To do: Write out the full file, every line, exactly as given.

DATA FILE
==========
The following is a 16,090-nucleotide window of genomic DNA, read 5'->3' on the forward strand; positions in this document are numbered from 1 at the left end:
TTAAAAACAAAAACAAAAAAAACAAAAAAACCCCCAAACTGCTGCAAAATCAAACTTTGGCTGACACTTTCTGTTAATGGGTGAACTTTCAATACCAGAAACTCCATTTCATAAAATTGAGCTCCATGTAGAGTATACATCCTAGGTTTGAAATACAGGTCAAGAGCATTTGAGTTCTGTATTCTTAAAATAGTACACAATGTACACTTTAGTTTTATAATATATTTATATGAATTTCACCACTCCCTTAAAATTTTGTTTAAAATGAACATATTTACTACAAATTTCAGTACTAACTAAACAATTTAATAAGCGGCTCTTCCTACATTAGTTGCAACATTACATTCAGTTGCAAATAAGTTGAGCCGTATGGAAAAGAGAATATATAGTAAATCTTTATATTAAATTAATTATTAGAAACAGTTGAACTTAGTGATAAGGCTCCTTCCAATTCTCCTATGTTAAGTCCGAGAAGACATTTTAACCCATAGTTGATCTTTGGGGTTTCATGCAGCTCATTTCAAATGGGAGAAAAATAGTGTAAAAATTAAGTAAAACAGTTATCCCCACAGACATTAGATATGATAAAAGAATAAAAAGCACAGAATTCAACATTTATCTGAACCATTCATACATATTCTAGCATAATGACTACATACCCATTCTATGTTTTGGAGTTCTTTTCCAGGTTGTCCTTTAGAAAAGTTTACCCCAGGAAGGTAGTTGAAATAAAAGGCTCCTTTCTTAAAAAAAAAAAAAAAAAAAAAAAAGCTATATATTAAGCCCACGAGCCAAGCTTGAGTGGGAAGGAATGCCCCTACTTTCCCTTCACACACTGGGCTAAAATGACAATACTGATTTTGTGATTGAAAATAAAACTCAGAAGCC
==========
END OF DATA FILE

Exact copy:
The following is a 16,090-nucleotide window of genomic DNA, read 5'->3' on the forward strand; positions in this document are numbered from 1 at the left end:
TTAAAAACAAAAACAAAAAAAACAAAAAAACCCCCAAACTGCTGCAAAATCAAACTTTGGCTGACACTTTCTGTTAATGGGTGAACTTTCAATACCAGAAACTCCATTTCATAAAATTGAGCTCCATGTAGAGTATACATCCTAGGTTTGAAATACAGGTCAAGAGCATTTGAGTTCTGTATTCTTAAAATAGTACACAATGTACACTTTAGTTTTATAATATATTTATATGAATTTCACCACTCCCTTAAAATTTTGTTTAAAATGAACATATTTACTACAAATTTCAGTACTAACTAAACAATTTAATAAGCGGCTCTTCCTACATTAGTTGCAACATTACATTCAGTTGCAAATAAGTTGAGCCGTATGGAAAAGAGAATATATAGTAAATCTTTATATTAAATTAATTATTAGAAACAGTTGAACTTAGTGATAAGGCTCCTTCCAATTCTCCTATGTTAAGTCCGAGAAGACATTTTAACCCATAGTTGATCTTTGGGGTTTCATGCAGCTCATTTCAAATGGGAGAAAAATAGTGTAAAAATTAAGTAAAACAGTTATCCCCACAGACATTAGATATGATAAAAGAATAAAAAGCACAGAATTCAACATTTATCTGAACCATTCATACATATTCTAGCATAATGACTACATACCCATTCTATGTTTTGGAGTTCTTTTCCAGGTTGTCCTTTAGAAAAGTTTACCCCAGGAAGGTAGTTGAAATAAAAGGCTCCTTTCTTAAAAAAAAAAAAAAAAAAAAAAAAGCTATATATTAAGCCCACGAGCCAAGCTTGAGTGGGAAGGAATGCCCCTACTTTCCCTTCACACACTGGGCTAAAATGACAATACTGATTTTGTGATTGAAAATAAAACTCAGAAGCC